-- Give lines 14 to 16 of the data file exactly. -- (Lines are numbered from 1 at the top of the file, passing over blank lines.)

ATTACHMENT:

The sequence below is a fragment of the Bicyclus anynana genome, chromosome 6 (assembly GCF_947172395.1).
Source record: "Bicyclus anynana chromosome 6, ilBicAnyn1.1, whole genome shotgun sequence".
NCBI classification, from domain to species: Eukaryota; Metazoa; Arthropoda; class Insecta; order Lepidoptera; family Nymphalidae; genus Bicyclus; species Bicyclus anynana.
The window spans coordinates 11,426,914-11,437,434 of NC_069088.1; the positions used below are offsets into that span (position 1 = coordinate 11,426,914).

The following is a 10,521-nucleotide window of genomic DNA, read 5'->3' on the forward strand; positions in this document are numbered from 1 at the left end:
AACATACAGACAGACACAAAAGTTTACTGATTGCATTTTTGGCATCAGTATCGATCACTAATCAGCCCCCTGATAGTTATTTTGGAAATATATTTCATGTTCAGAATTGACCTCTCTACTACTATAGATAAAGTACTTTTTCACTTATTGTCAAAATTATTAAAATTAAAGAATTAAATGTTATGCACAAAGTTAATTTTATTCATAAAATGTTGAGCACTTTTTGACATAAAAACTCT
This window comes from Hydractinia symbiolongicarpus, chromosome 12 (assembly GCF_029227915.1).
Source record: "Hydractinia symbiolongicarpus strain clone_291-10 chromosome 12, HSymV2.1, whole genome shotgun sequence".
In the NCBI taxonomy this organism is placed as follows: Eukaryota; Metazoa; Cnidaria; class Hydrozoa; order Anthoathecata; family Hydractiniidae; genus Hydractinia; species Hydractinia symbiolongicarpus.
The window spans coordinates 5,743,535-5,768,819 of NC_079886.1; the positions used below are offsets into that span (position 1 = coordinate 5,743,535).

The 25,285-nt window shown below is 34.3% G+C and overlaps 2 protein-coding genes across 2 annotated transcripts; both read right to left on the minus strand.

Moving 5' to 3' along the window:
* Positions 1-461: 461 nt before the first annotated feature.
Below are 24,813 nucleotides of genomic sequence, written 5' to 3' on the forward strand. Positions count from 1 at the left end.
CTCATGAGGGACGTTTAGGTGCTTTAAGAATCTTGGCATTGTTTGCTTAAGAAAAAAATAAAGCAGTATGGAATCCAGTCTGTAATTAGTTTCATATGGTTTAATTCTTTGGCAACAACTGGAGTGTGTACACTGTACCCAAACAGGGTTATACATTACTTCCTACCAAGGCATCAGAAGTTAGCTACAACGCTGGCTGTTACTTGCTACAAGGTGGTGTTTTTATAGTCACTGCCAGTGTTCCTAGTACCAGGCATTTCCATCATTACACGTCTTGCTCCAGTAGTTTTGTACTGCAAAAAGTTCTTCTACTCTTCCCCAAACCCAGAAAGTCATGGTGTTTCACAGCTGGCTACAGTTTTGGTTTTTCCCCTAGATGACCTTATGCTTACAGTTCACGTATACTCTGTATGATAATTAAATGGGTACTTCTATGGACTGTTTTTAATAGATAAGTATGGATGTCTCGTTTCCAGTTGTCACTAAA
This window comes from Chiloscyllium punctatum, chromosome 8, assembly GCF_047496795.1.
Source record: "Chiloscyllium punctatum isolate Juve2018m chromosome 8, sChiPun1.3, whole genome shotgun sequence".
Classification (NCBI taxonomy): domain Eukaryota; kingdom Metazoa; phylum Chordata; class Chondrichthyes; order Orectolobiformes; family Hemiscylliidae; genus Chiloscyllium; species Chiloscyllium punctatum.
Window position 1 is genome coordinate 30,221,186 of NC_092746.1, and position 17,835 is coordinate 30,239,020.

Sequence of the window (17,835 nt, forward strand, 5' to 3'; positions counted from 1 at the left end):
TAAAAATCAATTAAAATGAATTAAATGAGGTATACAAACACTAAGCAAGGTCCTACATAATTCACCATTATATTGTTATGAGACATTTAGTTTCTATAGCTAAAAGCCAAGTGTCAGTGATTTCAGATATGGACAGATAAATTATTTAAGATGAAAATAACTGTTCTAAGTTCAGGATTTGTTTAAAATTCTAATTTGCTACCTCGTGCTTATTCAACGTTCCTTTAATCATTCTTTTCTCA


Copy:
Below are 24,813 nucleotides of genomic sequence, written 5' to 3' on the forward strand. Positions count from 1 at the left end.
CTCATGAGGGACGTTTAGGTGCTTTAAGAATCTTGGCATTGTTTGCTTAAGAAAAAAATAAAGCAGTATGGAATCCAGTCTGTAATTAGTTTCATATGGTTTAATTCTTTGGCAACAACTGGAGTGTGTACACTGTACCCAAACAGGGTTATACATTACTTCCTACCAAGGCATCAGAAGTTAGCTACAACGCTGGCTGTTACTTGCTACAAGGTGGTGTTTTTATAGTCACTGCCAGTGTTCCTAGTACCAGGCATTTCCATCATTACACGTCTTGCTCCAGTAGTTTTGTACTGCAAAAAGTTCTTCTACTCTTCCCCAAACCCAGAAAGTCATGGTGTTTCACAGCTGGCTACAGTTTTGGTTTTTCCCCTAGATGACCTTATGCTTACAGTTCACGTATACTCTGTATGATAATTAAATGGGTACTTCTATGGACTGTTTTTAATAGATAAGTATGGATGTCTCGTTTCCAGTTGTCACTAAA
This window comes from Chiloscyllium punctatum, chromosome 8, assembly GCF_047496795.1.